Fathers of the Church

Epistle XXVI: to Januarius, Bishop

Description

This epistle is from Book IV of the Register of the Epistles of Saint Gregory the Great. Here Gregory chastises Januarius for his lack of discipline and discusses several issues that need to be addressed.

Provenance

St. Gregory (b. 540 in Rome) was elected pope at the age of 50, serving from 590 to 604. In 14 years he accomplished much for the Church. England owes her conversion to him. At a period when the invasion of the barbarian Lombards created a new situation in Europe, he played a great part in winning them for Christ. At the same time, he watched equally over the holiness of the clergy and the maintenance of Church discipline, the temporal interests of his people of Rome and the spiritual interests of all Christendom. He removed unworthy priests from office, forbade the taking of money for many services, and emptied the papal treasury to ransom prisoners of the Lombards and to care for persecuted Jews and victims of plague and famine. Gregory also reformed the liturgy, and it still contains several of his most beautiful prayers. The name "Gregorian chant" recalls this great Pope's work in the development of the Church's music. His commentaries on Holy Scripture exercised a considerable influence on Christian thought in the Middle Ages. Following his death in 604, his numerous epistles, including the following letter, were compiled into the Papal Register of Letters.

by Gregory the Great in 590-604 | translated by James Barmby, D.d

Gregory to Januarius, Bishop of Caralis (Cagliari).

We have ascertained from the report of our fellow-bishop Felix and the abbot Cyriacus that in the island of Sardinia priests are oppressed by lay judges, and that thy ministers despise thy Fraternity; and that, so far as appears, while you aim only at simplicity, discipline is neglected. Wherefore I exhort thee that, putting aside all excuses, thou take pains to rule the Church of which thou hast received the charge, to keep up discipline among the clergy, and fear no one's words. But, as I hear, thou hast forbidden thy Archdeacon to live with women, and up to this time art set at naught with regard to this thy prohibition. Unless he obey thy command, our will is that he be deprived of his sacred order.

There is another tiling also which is much to be deplored; namely, that the negligence of your Fraternity has allowed the peasants (rusticos) belonging to lily Church to remain up to the present time in infidelity. And what is the use of my admonishing you to bring such as do not belong to you to God, if you neglect to recover your own from infidelity? Hence you must needs be in all ways vigilant for their conversion. For, should I succeed in finding a pagan peasant belonging to any bishop whatever in the island of Sardinia, I will visit it severely on that bishop.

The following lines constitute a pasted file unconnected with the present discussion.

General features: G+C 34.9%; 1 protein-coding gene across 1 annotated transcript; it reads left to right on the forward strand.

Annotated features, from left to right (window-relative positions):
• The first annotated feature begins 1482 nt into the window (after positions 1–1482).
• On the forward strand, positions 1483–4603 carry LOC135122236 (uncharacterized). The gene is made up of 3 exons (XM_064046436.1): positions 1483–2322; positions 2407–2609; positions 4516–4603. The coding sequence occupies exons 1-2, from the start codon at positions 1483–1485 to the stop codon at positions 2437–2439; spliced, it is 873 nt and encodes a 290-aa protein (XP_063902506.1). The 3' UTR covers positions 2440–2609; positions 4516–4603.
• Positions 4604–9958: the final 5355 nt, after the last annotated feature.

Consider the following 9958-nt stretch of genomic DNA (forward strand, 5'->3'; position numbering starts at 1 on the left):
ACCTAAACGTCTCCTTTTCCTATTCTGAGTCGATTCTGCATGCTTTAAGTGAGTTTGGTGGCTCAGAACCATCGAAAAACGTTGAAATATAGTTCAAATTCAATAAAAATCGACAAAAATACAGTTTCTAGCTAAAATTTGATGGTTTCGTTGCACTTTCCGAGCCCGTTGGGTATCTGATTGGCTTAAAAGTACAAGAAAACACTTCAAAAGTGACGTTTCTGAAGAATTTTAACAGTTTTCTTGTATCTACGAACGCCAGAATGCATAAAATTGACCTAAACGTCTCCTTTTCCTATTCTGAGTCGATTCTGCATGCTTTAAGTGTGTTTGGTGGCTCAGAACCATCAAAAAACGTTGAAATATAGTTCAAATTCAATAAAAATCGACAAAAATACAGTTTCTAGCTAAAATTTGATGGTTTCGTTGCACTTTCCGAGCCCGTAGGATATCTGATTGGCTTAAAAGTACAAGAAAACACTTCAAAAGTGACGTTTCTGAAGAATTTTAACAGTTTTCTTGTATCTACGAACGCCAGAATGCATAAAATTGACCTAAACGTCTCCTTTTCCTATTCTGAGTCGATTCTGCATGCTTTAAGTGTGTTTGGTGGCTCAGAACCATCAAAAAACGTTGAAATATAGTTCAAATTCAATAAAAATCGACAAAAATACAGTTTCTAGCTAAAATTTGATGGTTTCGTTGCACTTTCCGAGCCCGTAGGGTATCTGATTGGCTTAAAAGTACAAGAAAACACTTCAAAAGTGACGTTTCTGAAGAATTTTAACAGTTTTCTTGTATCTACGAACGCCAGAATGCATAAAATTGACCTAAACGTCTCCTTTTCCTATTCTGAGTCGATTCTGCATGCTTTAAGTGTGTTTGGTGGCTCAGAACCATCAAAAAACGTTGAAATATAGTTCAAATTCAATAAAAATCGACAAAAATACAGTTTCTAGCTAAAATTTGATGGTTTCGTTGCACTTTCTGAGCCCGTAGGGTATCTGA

But now, if any peasant should be found so perfidious and obstinate as to refuse to come to the Lord God, he must be weighted with so great a burden of payment as to be compelled by the very pain of the exaction to hasten to the right way.

It has also come to our knowledge that some in sacred orders who have lapsed, either after doing penance or before, are recalled to the office of their ministry; which is a thing that we have altogether forbidden; and the most sacred canons also declare against it. Whoso, then, after having received any sacred order, shall have lapsed into sin of the flesh, let him so forfeit his sacred order as not to approach any more the ministry of the altar. But, lest those who have been ordained should ever perish, previous care should be taken as to what kind of people are ordained, so that it be first seen to whether they have been continent in life for many years, and whether they have had a care for reading and a love of almsgiving. It should be enquired also whether a man has perchance been twice married. It should also be seen to that he be not illiterate, or under liability to the state, so as to be compelled after assuming a sacred order to return to public employment. All these things therefore let your Fraternity diligently enquire into, that, every one having been ordained after diligent examination. none may be easily liable to be deposed after ordination. These things which We have written to your Fraternity do you make known to all the bishops under you, since I myself have been unwilling to write to them, lest I might seem to lessen your dignity.

It has also come to our ears that some have been offended by our having forbidden presbyters to touch with chrism those who are to be baptized. And we indeed acted according to the ancient use of our Church: but, if any are in fact hereby distressed, we allow that, where there is a lack of bishops, presbyters may touch with chrism, even on their foreheads, those who are to be baptized.

Taken from "The Early Church Fathers and Other Works" originally published by Wm. B. Eerdmans Pub. Co. in English in Edinburgh, Scotland, beginning in 1867. (LNPF II/XII, Schaff and Wace). The digital version is by The Electronic Bible Society, P.O. Box 701356, Dallas, TX 75370, 214-407-WORD.